Will voice search change the way we access online content?
When Apple introduced the first version of Siri, the interactive and intelligent personal assistant on the iPhone, many people thought it was a novelty or gimmick. But for others, including Google’s executive chairman Eric Schmidt, this advancement represented a serious threat to traditional ways of searching the Internet.
“Apple’s Siri is a significant development—a voice-activated means of accessing answers through iPhones that demonstrates the innovations in search,” he said at the time. “Google has many strong competitors and we sometimes fail to anticipate the competitive threat posed by new methods of accessing information.”
At first, searching for online content through voice commands alone felt a bit strange and perhaps slightly unnecessary, as there was nothing wrong with the old way. However it was also very amusing, especially when you got to grips with Siri’s sense of humour. On top of that, iPhone users benefitted from a feature and technology that no other mobile device manufacturer had really explored before.
As a result, Google and Microsoft with their respective Android and Windows platforms began to develop alternatives due to the rising popularity of smartphones coupled with user demand for voice search applications. Before long, it became commonplace and is now more accurate, quicker and intelligent than ever before.
With people more willing to conduct searches this way, will voice search change the way we access online content?
Using natural language
As the accuracy of voice search applications increases, so too does the power of search engines. This is partly down to Google’s 2013 Hummingbird update and its continued pursuit of implementing semantic search. Therefore, users don’t have to think as carefully about what words to type into a search engine, instead they simply ask questions in a natural way. For example:
- Regular search – “Cheap Italian restaurant south London”
- Voice search – “Are there any cheap Italian restaurants near me?”
Although both searches are looking for the same thing, the voice search has greater intent and is much more personalised. Therefore, search engines are able to deliver more accurate and relevant results, as updates like Hummingbird want to discover the meaning behind specific words.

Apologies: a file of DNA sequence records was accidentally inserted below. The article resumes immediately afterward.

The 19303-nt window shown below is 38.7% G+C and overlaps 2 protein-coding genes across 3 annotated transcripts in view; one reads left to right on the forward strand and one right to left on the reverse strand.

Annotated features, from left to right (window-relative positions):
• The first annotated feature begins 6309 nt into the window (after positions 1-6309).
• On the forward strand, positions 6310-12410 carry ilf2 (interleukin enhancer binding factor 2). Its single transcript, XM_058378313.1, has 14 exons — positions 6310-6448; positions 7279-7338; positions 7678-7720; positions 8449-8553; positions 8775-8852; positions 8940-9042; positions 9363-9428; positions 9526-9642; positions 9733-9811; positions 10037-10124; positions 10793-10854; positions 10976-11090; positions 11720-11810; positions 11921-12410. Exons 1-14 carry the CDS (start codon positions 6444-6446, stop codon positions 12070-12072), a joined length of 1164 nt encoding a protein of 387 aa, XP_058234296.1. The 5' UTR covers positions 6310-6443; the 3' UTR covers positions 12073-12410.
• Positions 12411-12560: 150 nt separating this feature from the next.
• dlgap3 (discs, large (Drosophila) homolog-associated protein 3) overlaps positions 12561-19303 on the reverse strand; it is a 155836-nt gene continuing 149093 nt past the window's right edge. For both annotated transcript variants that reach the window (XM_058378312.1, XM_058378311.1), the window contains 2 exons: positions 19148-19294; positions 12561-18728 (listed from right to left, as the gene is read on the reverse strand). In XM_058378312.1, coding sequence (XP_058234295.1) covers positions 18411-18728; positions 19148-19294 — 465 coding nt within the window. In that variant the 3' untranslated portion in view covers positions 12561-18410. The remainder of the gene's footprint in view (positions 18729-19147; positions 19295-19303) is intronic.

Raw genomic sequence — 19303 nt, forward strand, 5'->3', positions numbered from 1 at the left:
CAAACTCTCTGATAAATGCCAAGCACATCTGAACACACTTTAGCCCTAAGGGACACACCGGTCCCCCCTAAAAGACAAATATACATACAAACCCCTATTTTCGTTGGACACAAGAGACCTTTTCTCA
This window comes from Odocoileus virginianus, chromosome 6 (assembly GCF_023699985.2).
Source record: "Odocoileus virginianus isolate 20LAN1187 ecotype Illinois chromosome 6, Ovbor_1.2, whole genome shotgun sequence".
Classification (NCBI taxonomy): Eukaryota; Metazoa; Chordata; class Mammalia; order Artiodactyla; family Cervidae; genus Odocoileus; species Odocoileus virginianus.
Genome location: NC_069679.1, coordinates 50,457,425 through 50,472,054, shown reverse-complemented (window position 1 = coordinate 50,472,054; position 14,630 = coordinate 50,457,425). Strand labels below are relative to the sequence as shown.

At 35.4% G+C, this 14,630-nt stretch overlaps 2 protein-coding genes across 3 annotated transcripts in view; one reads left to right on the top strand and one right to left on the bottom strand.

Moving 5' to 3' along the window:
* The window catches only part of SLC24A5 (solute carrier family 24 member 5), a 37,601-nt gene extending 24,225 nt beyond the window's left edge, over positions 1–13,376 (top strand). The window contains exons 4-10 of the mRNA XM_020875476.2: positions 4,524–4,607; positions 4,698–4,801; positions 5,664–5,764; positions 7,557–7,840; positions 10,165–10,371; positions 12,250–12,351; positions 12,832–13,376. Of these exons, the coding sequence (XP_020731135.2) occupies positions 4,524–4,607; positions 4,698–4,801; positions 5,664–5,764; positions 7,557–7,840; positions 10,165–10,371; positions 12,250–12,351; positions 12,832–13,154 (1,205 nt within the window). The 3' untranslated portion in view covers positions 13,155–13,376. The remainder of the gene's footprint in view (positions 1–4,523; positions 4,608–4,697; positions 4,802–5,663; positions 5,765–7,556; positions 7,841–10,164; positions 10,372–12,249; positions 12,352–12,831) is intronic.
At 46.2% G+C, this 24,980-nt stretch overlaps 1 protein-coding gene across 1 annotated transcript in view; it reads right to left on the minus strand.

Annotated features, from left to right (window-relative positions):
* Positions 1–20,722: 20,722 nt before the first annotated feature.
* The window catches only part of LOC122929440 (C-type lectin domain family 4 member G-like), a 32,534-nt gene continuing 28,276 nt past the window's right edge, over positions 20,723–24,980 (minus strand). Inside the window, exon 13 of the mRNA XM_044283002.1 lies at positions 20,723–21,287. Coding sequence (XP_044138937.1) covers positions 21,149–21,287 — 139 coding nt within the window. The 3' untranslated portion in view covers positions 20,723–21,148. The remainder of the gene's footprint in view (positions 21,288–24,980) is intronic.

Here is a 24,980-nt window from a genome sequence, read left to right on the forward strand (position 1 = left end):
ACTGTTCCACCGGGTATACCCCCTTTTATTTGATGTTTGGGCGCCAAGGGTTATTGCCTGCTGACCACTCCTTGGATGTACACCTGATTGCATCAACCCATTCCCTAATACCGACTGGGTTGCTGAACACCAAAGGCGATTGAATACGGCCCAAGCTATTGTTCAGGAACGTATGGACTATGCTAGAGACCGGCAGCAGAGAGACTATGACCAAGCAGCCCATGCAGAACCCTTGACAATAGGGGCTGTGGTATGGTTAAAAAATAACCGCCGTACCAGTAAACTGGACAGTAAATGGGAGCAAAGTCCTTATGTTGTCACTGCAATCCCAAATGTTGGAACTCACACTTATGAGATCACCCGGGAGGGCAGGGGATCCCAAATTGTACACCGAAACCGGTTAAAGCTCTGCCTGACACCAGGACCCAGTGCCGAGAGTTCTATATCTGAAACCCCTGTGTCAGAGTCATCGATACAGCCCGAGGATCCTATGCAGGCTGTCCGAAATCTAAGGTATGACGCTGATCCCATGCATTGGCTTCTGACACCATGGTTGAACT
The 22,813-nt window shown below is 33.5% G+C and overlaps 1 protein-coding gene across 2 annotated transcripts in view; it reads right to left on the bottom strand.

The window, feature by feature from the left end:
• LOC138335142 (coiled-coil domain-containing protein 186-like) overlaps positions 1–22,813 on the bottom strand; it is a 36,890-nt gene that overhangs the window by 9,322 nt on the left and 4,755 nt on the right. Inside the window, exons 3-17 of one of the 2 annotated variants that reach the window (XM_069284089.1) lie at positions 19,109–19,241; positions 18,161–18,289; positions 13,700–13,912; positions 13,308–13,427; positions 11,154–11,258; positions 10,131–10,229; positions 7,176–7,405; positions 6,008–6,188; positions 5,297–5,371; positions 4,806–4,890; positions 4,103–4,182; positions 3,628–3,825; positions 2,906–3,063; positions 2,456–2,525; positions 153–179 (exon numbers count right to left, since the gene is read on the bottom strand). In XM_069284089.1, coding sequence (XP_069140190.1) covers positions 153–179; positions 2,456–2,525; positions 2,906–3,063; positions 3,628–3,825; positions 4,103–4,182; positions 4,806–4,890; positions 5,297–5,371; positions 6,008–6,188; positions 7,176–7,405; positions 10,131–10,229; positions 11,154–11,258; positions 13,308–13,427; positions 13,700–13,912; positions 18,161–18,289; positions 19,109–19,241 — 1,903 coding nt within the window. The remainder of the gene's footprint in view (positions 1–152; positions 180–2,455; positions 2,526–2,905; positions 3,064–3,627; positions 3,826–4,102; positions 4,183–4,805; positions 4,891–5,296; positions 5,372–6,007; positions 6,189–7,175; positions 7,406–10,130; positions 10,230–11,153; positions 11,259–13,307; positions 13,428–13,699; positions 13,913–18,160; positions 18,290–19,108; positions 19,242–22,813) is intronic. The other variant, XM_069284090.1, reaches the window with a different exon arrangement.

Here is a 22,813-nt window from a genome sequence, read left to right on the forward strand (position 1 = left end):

Predicting what the user wants
Over the past decade, the world’s biggest search engines have made huge advancements. There is now no need to scroll through endless pages to find what you’re looking for, as more often than not, it appears on the first page. But voice search is now going beyond that.
For example, ask Siri or another voice assistant a question like “What was Manchester United’s last game?” and it will give you the result, who scored and where it took place. Then if you ask, “When is their next game?” a schedule of upcoming fixtures appears. But if you were to type this second question into Google, Bing or Yahoo!, an abundance of random results would be returned.
Voice search learns and retains information to improve the user experience. Applications like Google Now also gain an understanding about a user’s interests, schedule and preferences too.
The diminishing influence of keywords
Even though keywords are fundamental foundations of SEO, they may not be as important when it comes to voice search as Google’s head of webspam Matt Cutts testifies to:
“It is definitely the case that if you have something coming in via voice, people are more likely to use natural language. They are less likely to use search operators and keywords and that sort of thing and that is a general trend that we see.”
Innocent and unaware users might not realise they use keywords in a regular search, but marketers do and this is how customers are determined. But if voice search isn’t concerned by keywords and concentrates on intent instead, marketers will have to spend time on more personal identification methods such as geotargeting.
Website traffic numbers will tumble
Another aspect of receiving geo-local results through voice search is that businesses could see website traffic drop. This is because results are acquired and delivered through Siri or Google Now, meaning that users do not even need to visit that business’ website. As long as customers can access and find information about the business, this is not necessarily a problem.
However, this does mean it is imperative for entrepreneurs and enterprises to have up-to-date details about the business online, such as a phone number, address and opening hours. Reviews on sites like OpenTable, Yelp and CitySearch are also highly advantageous.
It isn’t just mobile users that are starting to benefit from voice search either, as Google Now is available on desktops too. And while this doesn’t spell the end for SEO, online search will need to adapt to the growing needs and habits of Internet users.